That's part of that thing about how I trust him. But I'd like to know what his thinking is on this law, and what his concerns were or are. Perhaps you're misunderstanding me. It sounds as if you think I'm attacking Kerry, when I simply want to know what's going on. Frankly, if he has concerns, that's reassuring to me because it suggests he's on the ball with this thing. But I'd like to know more about what he thinks it means. Apparently some senators believe that it subjects US citizens to the possibility of indefinite detention without trial, because 30 senators have cosponsored a bill to make that illegal. I'd like to know what Kerry thinks.

Now I'm having a hard time finding the statement that I originally saw in which he spoke of having concerns but didn't spell out what they were. It was a video clip but I can't seem to find it on the CSPAN site. Aargh. ETA: I've found the statement via Thomas and added it to my original post up above.

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Response to Mass (Reply #15)

Mon Jun 18, 2012, 10:27 AM

17. p.s. How should we be fixing it?

You wrote it still puzzles me that people spend so much time distrusting their government and so little time fixing it. To me, step one in fixing it is finding out what's going on. Step two is getting involved with groups that push our representatives to do the right thing. What do you advocate we do?

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Response to Noisy Democrat (Reply #17)

Mon Jun 18, 2012, 11:44 AM

20. By having a true discussion on issues.

Both pols and the media are refusing to debate real issues, and repeat the same talking points. Every pol that challenges the conventional wisdom is crucified. (why do we need to change social security, but nobody will say how).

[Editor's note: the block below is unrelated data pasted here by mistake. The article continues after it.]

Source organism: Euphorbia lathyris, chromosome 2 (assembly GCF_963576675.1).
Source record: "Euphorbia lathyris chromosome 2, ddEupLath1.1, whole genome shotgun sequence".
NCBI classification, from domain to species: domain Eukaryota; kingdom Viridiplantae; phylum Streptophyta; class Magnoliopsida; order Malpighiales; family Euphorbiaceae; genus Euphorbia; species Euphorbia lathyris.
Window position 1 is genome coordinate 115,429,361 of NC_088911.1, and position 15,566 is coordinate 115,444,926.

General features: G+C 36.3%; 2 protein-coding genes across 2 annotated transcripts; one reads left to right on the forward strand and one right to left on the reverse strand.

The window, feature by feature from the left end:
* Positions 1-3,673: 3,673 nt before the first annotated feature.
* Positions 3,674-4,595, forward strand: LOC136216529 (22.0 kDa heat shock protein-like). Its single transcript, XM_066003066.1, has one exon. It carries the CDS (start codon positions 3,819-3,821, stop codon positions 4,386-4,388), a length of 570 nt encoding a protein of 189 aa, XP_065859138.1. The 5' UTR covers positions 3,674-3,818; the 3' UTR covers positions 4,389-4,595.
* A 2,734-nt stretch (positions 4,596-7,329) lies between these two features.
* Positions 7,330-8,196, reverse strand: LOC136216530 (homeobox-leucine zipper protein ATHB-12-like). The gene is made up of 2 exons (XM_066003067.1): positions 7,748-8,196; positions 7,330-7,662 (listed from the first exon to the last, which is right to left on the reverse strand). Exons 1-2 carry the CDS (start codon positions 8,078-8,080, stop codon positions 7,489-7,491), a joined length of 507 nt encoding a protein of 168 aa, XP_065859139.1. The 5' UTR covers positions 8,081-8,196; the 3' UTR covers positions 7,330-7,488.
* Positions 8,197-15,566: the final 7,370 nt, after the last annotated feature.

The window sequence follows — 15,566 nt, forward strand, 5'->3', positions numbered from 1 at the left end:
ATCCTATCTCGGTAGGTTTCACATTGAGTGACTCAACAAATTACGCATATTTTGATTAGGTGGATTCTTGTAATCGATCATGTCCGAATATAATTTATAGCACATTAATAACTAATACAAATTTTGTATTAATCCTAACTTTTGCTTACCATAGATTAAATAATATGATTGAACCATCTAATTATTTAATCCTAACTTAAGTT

One reason I like Sanders is that he dares do it. I just wished Kerry did that more, but it is not who he is.

We need more primaries that will show different visions, so that people will be bale to truly choose (I am not advocating primaries with jokers who do not know what they are talking about. I am talking about people who are qualified and have truly different visions about different problems).

I have to leave now, but I do not think I am that far from you. It is just I am approaching the problem with a different lens.

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Response to Noisy Democrat (Original post)

Mon Jun 18, 2012, 12:24 PM

22. Another update: The famous Levin video was a hoax

I actually wasn't basing my concerns on the Levin video. I've been concerned because of analyses I've read of what the bill says, and the fact that Senator Feinstein apparently thinks it's dangerous enough that she decided to introduce a bill to make sure that citizens aren't subject to indefinite detention. But since the famous story "Carl Levin says President Obama demanded the right to detain US citizens" is part of the s***storm around this bill and people may have heard it, I wanted to post that when I went to find out more about that part of the story (which I hadn't paid much attention to before), I found out it was all a hoax.

http://www.politicususa.com/ndaa-breitbarted.html

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Response to Noisy Democrat (Original post)

Sat Sep 22, 2012, 06:32 PM

23. Is this related to the Occupy movement

Just wondering if the NDAA, militarization of the civilian police forces and the expanded tendency for mass arrests may be related to reactions to the Occupy movement?

It is time for the public to be aware of what is happening and a good opportunity for that would be if we could have serious questions in the presidential debate and allow the federal matching funds candidates to be heard.

http://www.change.org/petitions/open-up-the-2012-presidential-debates